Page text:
After over 20 years of working in the NHS, mostly in General Practice, I needed a change. I found out about Carnival UK by attending a BMJ careers fair in London, and it was a lightbulb moment. I was attracted to the variety of work involved ranging from Primary Care to Intensive Care, as well as to the adventure of living and working at sea. I followed this up by attending an open day in Southampton on board Oriana. It was great to meet the Medical Team on board and see around the Medical Centre and the rest of the ship. I knew this life was for me.
Working with Carnival UK has exceeded my expectations. Each Medical Team I have worked with has been fantastic – both professionally and when off duty. The job has been a steep learning curve and challenging, and the training and support has been great. After a year at sea working as Doctor, I was asked to step up to a Senior Doctor post which brought me a fresh range of challenges, and I’ve loved it. Beyond the Medical Team, I have really enjoyed working with the rest of the officers and crew on board. A typical ship’s crew will have people from about 50 nationalities working on board.
A large proportion of conditions on board are typical of Primary Care – self limiting upper respiratory infections, skin problems, UTIs, minor aches and pains, minor injuries.
At the other end of the spectrum expect the occasional acute abdomen, acute myocardial infarction (which we can thrombolyse), arryhthmia, severe respiratory illness, stroke and seizure. Expect to manage a cardiac arrest from time to time.
We also manage trauma, with a large number of minor stresses and strains, cuts, bruises and burns. We frequently have to x-ray our patients and are trained to perform these ourselves. We encounter fractures most often of distal limbs but have to be able to deal with more serious ones too.
My medical highlight has been looking after a large number of Japanese guests during a world cruise on Queen Elizabeth. Preparing to enter Japanese waters involved some training in basic Japanese etiquette and learning a few key words. We had a team of translators on board to cope with over 1000 Japanese guests most of whom did not speak English. As patients they were gracious at all times and a pleasure to care for. I even had the privilege of looking after an elderly man who was a survivor of the 1945 Hiroshima nuclear bomb.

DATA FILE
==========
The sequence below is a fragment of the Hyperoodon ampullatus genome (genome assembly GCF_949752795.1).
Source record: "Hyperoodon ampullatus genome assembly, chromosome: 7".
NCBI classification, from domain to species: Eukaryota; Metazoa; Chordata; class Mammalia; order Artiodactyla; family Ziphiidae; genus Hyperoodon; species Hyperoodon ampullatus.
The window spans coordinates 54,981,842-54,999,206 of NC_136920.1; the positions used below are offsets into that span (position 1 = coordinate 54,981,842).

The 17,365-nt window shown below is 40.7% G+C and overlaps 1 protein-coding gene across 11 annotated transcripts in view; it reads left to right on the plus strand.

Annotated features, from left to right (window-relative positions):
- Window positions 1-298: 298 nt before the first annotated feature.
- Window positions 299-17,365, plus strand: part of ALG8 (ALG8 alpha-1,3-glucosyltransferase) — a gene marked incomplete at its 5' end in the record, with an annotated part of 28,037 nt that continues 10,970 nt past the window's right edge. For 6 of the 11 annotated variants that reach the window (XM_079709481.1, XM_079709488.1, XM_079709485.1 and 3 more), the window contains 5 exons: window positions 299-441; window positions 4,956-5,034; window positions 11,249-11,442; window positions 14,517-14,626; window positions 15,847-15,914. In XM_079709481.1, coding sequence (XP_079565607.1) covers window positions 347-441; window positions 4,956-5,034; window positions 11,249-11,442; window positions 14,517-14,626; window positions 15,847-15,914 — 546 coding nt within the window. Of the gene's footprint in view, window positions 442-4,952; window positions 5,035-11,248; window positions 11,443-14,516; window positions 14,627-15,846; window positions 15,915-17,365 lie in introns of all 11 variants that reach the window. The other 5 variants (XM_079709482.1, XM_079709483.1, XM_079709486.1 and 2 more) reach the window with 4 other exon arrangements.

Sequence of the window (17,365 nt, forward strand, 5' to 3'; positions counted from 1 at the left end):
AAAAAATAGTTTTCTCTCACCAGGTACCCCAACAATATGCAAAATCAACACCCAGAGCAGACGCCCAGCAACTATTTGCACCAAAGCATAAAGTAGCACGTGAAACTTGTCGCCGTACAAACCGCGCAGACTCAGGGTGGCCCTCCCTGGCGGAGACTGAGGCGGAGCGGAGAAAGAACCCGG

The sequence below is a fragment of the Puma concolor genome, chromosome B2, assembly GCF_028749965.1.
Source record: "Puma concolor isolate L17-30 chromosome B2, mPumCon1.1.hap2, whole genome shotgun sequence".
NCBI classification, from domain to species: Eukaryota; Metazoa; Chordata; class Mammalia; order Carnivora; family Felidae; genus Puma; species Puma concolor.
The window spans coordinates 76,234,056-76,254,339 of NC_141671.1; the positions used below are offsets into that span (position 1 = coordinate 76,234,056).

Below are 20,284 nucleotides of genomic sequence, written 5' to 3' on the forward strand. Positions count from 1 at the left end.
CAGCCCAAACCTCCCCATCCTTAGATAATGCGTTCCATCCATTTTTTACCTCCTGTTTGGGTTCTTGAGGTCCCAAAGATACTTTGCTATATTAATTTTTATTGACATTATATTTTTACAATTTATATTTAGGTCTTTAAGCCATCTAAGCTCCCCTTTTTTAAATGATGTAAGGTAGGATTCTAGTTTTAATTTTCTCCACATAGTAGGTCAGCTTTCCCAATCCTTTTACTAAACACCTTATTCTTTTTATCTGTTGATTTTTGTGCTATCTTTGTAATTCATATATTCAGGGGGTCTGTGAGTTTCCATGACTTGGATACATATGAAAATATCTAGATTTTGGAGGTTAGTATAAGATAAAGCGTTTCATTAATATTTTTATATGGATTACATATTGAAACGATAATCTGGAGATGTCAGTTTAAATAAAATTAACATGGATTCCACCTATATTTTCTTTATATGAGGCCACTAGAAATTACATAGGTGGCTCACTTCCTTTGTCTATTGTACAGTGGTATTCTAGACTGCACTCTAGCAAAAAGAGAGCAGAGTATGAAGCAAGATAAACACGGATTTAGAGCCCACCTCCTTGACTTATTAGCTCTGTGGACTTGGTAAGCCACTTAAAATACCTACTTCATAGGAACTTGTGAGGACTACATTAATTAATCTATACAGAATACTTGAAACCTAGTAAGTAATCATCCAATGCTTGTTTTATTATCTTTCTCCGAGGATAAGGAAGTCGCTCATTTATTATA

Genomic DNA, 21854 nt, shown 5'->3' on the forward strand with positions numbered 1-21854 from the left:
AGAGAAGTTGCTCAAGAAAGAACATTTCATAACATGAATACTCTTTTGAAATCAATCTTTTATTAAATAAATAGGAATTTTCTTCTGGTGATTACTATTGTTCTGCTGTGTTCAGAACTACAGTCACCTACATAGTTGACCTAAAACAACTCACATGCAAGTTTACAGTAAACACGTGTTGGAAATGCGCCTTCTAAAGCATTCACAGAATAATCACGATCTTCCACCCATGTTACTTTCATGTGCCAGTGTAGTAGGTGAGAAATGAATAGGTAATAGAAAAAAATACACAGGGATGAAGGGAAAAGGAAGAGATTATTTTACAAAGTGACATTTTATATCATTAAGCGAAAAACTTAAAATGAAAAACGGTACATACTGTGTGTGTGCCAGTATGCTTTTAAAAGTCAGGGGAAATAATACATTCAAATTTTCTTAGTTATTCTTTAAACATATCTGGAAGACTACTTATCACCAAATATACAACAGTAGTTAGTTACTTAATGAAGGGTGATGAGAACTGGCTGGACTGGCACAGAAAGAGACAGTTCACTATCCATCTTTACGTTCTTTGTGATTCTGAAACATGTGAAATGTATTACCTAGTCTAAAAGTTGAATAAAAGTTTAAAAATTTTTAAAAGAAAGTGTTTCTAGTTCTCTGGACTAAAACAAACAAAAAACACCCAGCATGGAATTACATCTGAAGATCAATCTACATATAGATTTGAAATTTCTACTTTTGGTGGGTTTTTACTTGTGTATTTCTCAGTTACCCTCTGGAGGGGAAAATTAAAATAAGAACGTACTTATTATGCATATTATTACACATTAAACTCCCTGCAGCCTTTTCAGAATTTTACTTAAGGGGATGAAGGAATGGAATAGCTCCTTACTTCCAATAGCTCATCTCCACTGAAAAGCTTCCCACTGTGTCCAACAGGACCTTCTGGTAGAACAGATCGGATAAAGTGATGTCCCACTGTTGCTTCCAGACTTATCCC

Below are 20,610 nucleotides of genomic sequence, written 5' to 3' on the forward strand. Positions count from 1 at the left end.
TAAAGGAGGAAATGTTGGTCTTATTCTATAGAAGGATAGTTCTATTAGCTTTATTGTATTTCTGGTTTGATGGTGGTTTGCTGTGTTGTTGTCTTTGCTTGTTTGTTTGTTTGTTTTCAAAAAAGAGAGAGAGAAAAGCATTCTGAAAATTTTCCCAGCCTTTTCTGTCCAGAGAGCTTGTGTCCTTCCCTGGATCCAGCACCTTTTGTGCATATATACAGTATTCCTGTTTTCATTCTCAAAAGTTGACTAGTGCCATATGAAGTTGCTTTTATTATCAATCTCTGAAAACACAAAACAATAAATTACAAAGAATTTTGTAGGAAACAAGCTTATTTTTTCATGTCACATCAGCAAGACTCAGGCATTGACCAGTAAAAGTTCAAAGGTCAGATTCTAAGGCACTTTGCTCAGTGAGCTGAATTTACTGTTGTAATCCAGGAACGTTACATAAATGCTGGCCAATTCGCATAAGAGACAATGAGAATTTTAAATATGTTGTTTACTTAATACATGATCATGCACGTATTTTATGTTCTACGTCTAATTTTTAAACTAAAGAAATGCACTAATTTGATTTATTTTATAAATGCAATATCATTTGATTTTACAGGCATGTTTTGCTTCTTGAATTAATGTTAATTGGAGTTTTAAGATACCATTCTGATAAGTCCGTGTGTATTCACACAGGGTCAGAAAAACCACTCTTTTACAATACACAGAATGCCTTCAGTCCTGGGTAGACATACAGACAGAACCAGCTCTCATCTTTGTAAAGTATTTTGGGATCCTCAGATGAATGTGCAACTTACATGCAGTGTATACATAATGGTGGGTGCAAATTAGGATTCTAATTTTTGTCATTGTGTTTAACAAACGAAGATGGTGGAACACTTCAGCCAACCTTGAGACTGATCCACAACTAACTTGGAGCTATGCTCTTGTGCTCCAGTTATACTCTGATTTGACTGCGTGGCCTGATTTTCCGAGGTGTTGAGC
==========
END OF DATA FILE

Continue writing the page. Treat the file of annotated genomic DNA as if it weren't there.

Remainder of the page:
More specifically, looking after my first case of diabetic ketoacidosis was very rewarding – I was certainly seeing the other side of the condition after 15 years of running my own diabetic clinic as a GP.
Without doubt it was Hiroshima where I visited the sacred Island of Itsukushima, known locally as Miyajima. The Itsukushima shrine is a UNESCO World Heritage Site. There were very tame deer walking around so you have to protect any food you are carrying as they are prone to snatching it out of your hands. The island was a serene, beautiful and memorable place to visit.
Having said that I could mention Mauritius, Port Elizabeth, Hong Kong, Venice, Stavanger, Barcelona, Lisbon, Hamburg or Antigua. Despite work commitments on board, it’s not too difficult to arrange time between morning and evening clinics to take in a few sights, have a shoreside scenic lunch or catch a few rays on an exotic beach. While you can’t do this every day, what other job allows you to do this several times a week?
Working in maritime medicine requires broad medical experience including Primary Care, Emergency Care and Anaesthetics. It is worth asking the Carnival UK Careers Team to provide you with a check-list of the skills that are you are expected to have.
To anyone even vaguely interested I would recommend getting in touch with Carnival UK and arrange to attend one of our Introduction to Cruise Ship Medicine events. They are held online every 6 weeks.
This is a great way to get a better feel for the job and to speak to the medical team to get a first hand account of the job and life at sea.